Yamamoto’s destination? The Red Sox will land Yamamoto one year after making a big splash in the Japan market with the signing.

Yes, will be traded. Yes, to the Yankees.

Reports that the Padres will pare their payroll by around $50 million to $60 million don’t make it a foregone conclusion that Soto will be dealt before his final round of arbitration. (In fact, Soto’s agent, Scott Boras, said earlier this week that San Diego’s 2024 plans “definitely” include Soto.)

The Padres could move more marginal players, let Snell and walk and find creative ways to support a roster that still includes Soto, , and But given the likelihood of this club doing another megadeal -- the kind it would take to keep Soto past 2024 -- and the difficulty of threading the financial needle with his high arbitration cost in the mix, the most sensible option is to move him and recover as much trade capital as possible.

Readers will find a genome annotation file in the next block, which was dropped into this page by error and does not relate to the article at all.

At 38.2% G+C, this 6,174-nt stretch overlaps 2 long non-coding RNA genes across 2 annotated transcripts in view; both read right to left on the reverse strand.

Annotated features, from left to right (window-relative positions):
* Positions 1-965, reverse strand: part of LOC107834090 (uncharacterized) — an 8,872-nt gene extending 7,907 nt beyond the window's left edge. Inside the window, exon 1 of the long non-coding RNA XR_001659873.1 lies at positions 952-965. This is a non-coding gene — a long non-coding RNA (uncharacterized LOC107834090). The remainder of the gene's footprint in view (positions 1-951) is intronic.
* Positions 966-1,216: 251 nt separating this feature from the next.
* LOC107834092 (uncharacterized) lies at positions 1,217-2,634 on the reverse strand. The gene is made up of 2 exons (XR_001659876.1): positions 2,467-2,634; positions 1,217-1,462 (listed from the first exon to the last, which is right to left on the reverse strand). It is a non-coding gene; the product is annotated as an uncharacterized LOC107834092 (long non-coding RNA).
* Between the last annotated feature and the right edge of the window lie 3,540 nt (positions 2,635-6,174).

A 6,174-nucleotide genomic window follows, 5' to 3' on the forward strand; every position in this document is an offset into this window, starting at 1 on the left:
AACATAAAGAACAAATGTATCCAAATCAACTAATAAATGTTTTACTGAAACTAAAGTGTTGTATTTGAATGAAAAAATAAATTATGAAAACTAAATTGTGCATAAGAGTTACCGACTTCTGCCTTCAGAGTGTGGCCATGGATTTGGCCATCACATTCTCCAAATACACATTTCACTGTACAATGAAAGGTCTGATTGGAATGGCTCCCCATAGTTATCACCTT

The Yankees should be highly motivated to acquire Soto, a player who fulfills their need for a legit left-handed bat who can not only hit for big power but also get on base. And there is no reason whatsoever why a team in this country’s biggest city can’t extend a 25-year-old superstar.

The deal will happen.

Right-handers or would make fine centerpieces for a swap with San Diego. Alternatively, even if the Padres insist on one of the top Yankees prospects -- or the rehabbing -- the Yanks would be wise to at least listen, given their glaring need for what Soto provides.

An trade?! An Alex Bregman trade.